The online market in late 2003 looks very different from the frontier territory of six years ago. This is in part due to the huge rise in the number of Britons online, which is now more than half of the population, with 12 per cent of users having broadband connection at home.
Significantly, the volume of consumer transactions conducted over the internet has increased even more rapidly. Figures from the Interactive Media in Retail Group, which specialises in e-tail research, show a 12-fold increase in online retail sales between April 2000 and April 2003, and suggest that transactions are on course to reach &£14bn-worth a year in the UK by the end of 2003.
Surveys of consumer purchases online consistently show that travel is the most popular online transaction, a testament to the success of sites such as Lastminute.com, Expedia and the Web-based low-cost airlines. According to MORI Financial Services, three in ten internet users (29 per cent) have booked travel and accommodation online, over 26 per cent have bought books, and 25 per cent have bought music or videos/DVDs via the internet. Interestingly, one in ten have shopped for groceries online, a transaction which for many marks a particularly big leap of faith.
But Office for National Statistic data suggests that not all internet users are prepared to shop online. While 85 per cent of internet users go online to access e-mail accounts, and 80 per cent use it to research goods and services, the proportion who have actually bought something for their personal or private use in the past 12 months is 59 per cent.
Despite the growing support for e-tail, some consumers are still holding back. Quantitative and qualitative research by MORI suggests that one of the main reasons consumers are reluctant to shop online is security. MORI Omnibus research shows that 32 per cent of adults believe that credit card fraud is the main disadvantage of buying online.
However, consumers’ fear of online fraud is often exaggerated compared to the reality – just as with perceptions of crime in general. Although 20 per cent of adults have heard rumours or a media report about online fraud, only six per cent know someone who has experienced online credit card fraud, and only one per cent have personal experience of this type of fraud. Security breaches are big news; stories of scams or accidental releases of data regularly make the headlines in the mainstream media.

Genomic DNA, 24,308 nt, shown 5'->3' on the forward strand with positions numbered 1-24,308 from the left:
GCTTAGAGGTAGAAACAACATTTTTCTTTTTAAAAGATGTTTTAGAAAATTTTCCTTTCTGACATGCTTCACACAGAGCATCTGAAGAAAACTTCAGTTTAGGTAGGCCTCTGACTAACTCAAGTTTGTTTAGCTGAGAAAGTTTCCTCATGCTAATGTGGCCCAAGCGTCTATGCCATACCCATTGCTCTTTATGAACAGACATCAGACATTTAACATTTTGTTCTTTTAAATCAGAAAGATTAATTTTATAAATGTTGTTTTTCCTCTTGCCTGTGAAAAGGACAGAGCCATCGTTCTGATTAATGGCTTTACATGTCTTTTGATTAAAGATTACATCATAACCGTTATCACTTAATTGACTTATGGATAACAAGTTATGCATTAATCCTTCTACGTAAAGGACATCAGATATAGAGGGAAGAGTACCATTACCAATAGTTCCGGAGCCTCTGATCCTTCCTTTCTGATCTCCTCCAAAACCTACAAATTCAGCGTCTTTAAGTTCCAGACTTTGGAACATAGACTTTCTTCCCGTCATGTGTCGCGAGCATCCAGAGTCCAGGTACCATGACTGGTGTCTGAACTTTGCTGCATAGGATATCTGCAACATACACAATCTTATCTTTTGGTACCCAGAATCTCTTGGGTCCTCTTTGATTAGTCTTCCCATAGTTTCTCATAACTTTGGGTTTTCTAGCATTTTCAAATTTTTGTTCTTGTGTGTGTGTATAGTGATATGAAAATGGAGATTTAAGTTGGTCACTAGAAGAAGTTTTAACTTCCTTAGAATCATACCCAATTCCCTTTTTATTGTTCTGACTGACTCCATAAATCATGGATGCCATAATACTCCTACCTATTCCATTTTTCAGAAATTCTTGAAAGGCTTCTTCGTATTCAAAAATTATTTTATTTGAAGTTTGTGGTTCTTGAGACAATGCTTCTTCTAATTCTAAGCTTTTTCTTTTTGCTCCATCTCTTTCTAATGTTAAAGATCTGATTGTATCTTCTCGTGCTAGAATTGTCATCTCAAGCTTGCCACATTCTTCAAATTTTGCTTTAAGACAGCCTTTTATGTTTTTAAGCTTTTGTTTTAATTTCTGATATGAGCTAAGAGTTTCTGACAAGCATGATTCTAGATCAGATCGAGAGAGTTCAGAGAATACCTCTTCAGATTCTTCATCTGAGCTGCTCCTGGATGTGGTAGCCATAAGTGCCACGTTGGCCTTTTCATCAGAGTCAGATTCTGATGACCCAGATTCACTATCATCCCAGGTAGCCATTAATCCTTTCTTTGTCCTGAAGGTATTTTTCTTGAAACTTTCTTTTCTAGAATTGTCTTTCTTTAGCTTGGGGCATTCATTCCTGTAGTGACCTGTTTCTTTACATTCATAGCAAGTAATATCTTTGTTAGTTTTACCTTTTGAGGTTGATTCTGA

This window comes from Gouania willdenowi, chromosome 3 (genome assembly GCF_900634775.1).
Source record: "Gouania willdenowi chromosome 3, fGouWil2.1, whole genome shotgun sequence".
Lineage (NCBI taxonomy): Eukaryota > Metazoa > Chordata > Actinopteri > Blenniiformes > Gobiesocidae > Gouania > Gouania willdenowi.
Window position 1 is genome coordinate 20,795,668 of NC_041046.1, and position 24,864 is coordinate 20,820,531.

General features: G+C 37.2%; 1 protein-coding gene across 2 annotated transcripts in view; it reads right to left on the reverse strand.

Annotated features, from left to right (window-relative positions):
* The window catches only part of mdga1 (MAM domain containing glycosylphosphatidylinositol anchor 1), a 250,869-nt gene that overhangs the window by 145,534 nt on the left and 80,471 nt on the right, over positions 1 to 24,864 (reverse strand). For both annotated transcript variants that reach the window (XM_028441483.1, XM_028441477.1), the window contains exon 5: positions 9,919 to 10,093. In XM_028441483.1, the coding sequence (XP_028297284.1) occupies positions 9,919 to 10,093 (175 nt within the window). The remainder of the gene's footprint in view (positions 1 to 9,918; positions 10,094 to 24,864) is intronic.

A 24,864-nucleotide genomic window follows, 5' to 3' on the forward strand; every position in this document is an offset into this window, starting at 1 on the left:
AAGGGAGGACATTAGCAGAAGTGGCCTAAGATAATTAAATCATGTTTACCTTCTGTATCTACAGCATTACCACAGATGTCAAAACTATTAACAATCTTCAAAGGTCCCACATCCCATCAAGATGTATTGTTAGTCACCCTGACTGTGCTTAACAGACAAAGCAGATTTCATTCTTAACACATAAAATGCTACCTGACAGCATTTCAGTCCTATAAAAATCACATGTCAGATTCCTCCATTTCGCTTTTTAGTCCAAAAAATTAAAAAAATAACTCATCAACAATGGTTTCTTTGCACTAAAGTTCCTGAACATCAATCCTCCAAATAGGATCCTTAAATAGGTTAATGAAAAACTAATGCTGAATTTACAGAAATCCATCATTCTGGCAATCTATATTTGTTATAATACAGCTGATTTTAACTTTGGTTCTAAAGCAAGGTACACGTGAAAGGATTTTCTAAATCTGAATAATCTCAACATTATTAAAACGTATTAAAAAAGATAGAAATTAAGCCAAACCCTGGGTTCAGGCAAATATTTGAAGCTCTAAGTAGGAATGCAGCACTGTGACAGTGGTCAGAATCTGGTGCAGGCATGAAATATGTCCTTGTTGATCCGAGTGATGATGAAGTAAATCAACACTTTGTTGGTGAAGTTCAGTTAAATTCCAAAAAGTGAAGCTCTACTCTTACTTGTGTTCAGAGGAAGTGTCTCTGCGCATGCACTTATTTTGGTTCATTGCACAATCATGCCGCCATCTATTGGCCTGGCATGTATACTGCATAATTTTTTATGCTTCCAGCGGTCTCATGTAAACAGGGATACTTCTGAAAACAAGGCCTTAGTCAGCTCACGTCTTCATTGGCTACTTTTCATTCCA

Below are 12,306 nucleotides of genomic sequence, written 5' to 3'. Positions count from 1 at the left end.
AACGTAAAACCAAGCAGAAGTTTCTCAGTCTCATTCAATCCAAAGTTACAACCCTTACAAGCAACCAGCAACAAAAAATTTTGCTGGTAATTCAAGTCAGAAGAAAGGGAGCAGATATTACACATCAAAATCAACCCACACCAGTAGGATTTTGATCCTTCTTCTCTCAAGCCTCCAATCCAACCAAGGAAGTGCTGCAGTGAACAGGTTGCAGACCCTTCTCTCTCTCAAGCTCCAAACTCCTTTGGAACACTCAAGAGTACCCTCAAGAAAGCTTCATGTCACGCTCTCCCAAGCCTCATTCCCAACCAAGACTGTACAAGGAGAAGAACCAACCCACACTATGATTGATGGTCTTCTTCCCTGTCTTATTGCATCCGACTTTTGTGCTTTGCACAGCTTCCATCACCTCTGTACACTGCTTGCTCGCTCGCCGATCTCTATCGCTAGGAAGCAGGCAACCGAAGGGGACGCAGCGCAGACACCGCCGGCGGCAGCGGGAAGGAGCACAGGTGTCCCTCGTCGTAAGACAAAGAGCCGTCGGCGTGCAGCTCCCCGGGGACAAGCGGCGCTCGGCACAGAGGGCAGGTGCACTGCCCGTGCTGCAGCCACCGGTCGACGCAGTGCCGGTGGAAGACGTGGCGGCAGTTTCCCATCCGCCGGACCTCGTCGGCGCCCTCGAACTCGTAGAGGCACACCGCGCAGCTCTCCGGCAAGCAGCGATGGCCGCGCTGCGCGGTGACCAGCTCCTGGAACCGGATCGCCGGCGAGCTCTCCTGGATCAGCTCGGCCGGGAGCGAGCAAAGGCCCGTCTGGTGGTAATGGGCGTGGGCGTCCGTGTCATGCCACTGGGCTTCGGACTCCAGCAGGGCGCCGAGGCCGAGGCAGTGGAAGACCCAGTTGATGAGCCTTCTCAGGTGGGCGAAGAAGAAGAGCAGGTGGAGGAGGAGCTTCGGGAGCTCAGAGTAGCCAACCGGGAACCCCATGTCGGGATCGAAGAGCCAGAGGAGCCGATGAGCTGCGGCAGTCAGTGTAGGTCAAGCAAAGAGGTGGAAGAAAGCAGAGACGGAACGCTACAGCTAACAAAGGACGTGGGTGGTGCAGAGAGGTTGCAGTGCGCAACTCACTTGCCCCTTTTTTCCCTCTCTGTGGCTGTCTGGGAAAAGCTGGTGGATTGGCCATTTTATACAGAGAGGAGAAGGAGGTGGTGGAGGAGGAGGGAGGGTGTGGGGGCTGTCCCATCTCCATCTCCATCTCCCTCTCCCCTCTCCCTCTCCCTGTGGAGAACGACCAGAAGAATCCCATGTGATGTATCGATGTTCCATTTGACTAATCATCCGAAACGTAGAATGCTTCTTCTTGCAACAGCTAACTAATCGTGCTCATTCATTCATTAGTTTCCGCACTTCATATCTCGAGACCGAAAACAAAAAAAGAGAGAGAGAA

Yet, it is important to recognise that consumer fears about security are not without foundation. While personal experience of fraud is low, the evidence from surveys conducted by security specialists and the Department of Trade and Industry (DTI) show that significant and widespread vulnerabilities exist. Hackers are a real and serious threat, and 44 per cent of UK businesses have reported one or more malicious security breaches, with an average cost of &£30,000 per serious incident.
These security threats, and the potential media exposure, should serve as a chilling warning to the industry. Since consumers’ fears about security are clearly top priority in their minds, just one incident of a breach of security being widely reported in the media is likely to have a serious effect on customer trust in the brand concerned.
The DTI figures suggest that many businesses in the UK may not be treating the threat as seriously as they might, with nearly three-quarters of companies spending one per cent or less of their IT budget on information security. Worryingly, just a third of businesses have software in place to detect any website intrusions.
When it comes to banking, one of the most sensitive online transactions, security measures dominate the list of barriers among the 38 per cent of internet users who do not bank online. However, online shoppers are becoming increasingly sophisticated and knowledgeable about security, with many looking for the padlock icon (of a secure socket layer HTTP connection) on Web pages that require personal or financial information. But it is important for businesses to remember that visible security can be taken too far.
Successful e-commerce sites also need to consider the entire online buying process, as it becomes increasingly similar to traditional buying habits. More than four in ten internet users say value for money is one of the most important factors in determining whether or not they shop online, 35 per cent cite ease of access and convenience, and 34 per cent say it is the ability to compare products.
Research by MORI highlights the need for systems to retain simplicity and ease of use. Twenty-three per cent of those internet users not banking online cite ease of use/functionality as a factor that deters them from making the leap. There is little point in an authentication system which requires multiple randomised passwords and ID numbers if they become so hard to remember that users have to write them down for reference.
Convincing consumers that online transactions are safe (from fraud) and reliable (in terms of technology and offline support) is the real challenge, and where the greatest potential for growth in e-tailing lies.